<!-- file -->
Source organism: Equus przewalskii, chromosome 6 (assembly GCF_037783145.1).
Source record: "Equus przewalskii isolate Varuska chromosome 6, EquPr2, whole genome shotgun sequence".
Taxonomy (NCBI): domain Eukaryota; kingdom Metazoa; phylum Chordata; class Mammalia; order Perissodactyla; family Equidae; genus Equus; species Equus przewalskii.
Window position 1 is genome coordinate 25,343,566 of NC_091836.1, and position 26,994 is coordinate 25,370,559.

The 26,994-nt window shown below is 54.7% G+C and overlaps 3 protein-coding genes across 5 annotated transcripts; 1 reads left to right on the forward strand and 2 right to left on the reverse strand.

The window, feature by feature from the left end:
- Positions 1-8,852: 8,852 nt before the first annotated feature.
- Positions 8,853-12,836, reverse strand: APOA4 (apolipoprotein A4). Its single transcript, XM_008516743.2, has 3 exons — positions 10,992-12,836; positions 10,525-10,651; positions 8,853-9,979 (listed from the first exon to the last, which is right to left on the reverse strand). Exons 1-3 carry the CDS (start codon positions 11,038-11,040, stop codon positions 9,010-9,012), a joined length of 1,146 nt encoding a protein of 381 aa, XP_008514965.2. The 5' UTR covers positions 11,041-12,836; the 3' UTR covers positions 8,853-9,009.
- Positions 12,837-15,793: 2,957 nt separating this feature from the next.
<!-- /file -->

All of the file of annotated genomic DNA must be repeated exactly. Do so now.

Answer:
Source organism: Equus przewalskii, chromosome 6 (assembly GCF_037783145.1).
Source record: "Equus przewalskii isolate Varuska chromosome 6, EquPr2, whole genome shotgun sequence".
Taxonomy (NCBI): domain Eukaryota; kingdom Metazoa; phylum Chordata; class Mammalia; order Perissodactyla; family Equidae; genus Equus; species Equus przewalskii.
Window position 1 is genome coordinate 25,343,566 of NC_091836.1, and position 26,994 is coordinate 25,370,559.

The 26,994-nt window shown below is 54.7% G+C and overlaps 3 protein-coding genes across 5 annotated transcripts; 1 reads left to right on the forward strand and 2 right to left on the reverse strand.

The window, feature by feature from the left end:
- Positions 1-8,852: 8,852 nt before the first annotated feature.
- Positions 8,853-12,836, reverse strand: APOA4 (apolipoprotein A4). Its single transcript, XM_008516743.2, has 3 exons — positions 10,992-12,836; positions 10,525-10,651; positions 8,853-9,979 (listed from the first exon to the last, which is right to left on the reverse strand). Exons 1-3 carry the CDS (start codon positions 11,038-11,040, stop codon positions 9,010-9,012), a joined length of 1,146 nt encoding a protein of 381 aa, XP_008514965.2. The 5' UTR covers positions 11,041-12,836; the 3' UTR covers positions 8,853-9,009.
- Positions 12,837-15,793: 2,957 nt separating this feature from the next.